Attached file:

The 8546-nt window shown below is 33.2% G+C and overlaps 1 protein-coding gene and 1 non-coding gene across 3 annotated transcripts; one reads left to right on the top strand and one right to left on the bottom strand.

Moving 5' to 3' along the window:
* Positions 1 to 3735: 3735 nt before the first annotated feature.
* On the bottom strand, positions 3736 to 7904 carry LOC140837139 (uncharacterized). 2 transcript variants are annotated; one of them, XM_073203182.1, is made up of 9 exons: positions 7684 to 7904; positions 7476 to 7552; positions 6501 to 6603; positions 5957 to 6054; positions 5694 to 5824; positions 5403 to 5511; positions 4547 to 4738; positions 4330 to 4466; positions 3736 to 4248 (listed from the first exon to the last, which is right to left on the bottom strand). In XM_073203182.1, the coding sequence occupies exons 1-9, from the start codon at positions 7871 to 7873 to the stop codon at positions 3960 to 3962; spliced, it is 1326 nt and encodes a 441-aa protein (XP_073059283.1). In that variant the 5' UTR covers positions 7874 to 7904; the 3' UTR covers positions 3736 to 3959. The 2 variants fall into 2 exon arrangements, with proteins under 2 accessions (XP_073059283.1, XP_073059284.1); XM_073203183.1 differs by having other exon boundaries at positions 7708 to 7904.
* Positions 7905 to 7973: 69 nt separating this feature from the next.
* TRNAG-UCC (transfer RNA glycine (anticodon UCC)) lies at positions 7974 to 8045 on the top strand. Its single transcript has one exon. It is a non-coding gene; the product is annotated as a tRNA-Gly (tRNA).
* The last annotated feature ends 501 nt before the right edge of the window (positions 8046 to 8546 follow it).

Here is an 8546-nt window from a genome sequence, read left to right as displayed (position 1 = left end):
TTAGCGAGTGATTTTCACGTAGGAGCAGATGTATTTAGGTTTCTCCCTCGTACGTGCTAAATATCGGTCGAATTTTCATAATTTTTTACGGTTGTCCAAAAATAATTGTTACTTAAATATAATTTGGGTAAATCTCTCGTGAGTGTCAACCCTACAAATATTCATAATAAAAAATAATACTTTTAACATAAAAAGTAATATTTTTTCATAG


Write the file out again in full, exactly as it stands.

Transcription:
The 8546-nt window shown below is 33.2% G+C and overlaps 1 protein-coding gene and 1 non-coding gene across 3 annotated transcripts; one reads left to right on the top strand and one right to left on the bottom strand.

Moving 5' to 3' along the window:
* Positions 1 to 3735: 3735 nt before the first annotated feature.
* On the bottom strand, positions 3736 to 7904 carry LOC140837139 (uncharacterized). 2 transcript variants are annotated; one of them, XM_073203182.1, is made up of 9 exons: positions 7684 to 7904; positions 7476 to 7552; positions 6501 to 6603; positions 5957 to 6054; positions 5694 to 5824; positions 5403 to 5511; positions 4547 to 4738; positions 4330 to 4466; positions 3736 to 4248 (listed from the first exon to the last, which is right to left on the bottom strand). In XM_073203182.1, the coding sequence occupies exons 1-9, from the start codon at positions 7871 to 7873 to the stop codon at positions 3960 to 3962; spliced, it is 1326 nt and encodes a 441-aa protein (XP_073059283.1). In that variant the 5' UTR covers positions 7874 to 7904; the 3' UTR covers positions 3736 to 3959. The 2 variants fall into 2 exon arrangements, with proteins under 2 accessions (XP_073059283.1, XP_073059284.1); XM_073203183.1 differs by having other exon boundaries at positions 7708 to 7904.
* Positions 7905 to 7973: 69 nt separating this feature from the next.
* TRNAG-UCC (transfer RNA glycine (anticodon UCC)) lies at positions 7974 to 8045 on the top strand. Its single transcript has one exon. It is a non-coding gene; the product is annotated as a tRNA-Gly (tRNA).
* The last annotated feature ends 501 nt before the right edge of the window (positions 8046 to 8546 follow it).

Here is an 8546-nt window from a genome sequence, read left to right as displayed (position 1 = left end):
TTAGCGAGTGATTTTCACGTAGGAGCAGATGTATTTAGGTTTCTCCCTCGTACGTGCTAAATATCGGTCGAATTTTCATAATTTTTTACGGTTGTCCAAAAATAATTGTTACTTAAATATAATTTGGGTAAATCTCTCGTGAGTGTCAACCCTACAAATATTCATAATAAAAAATAATACTTTTAACATAAAAAGTAATATTTTTTCATAG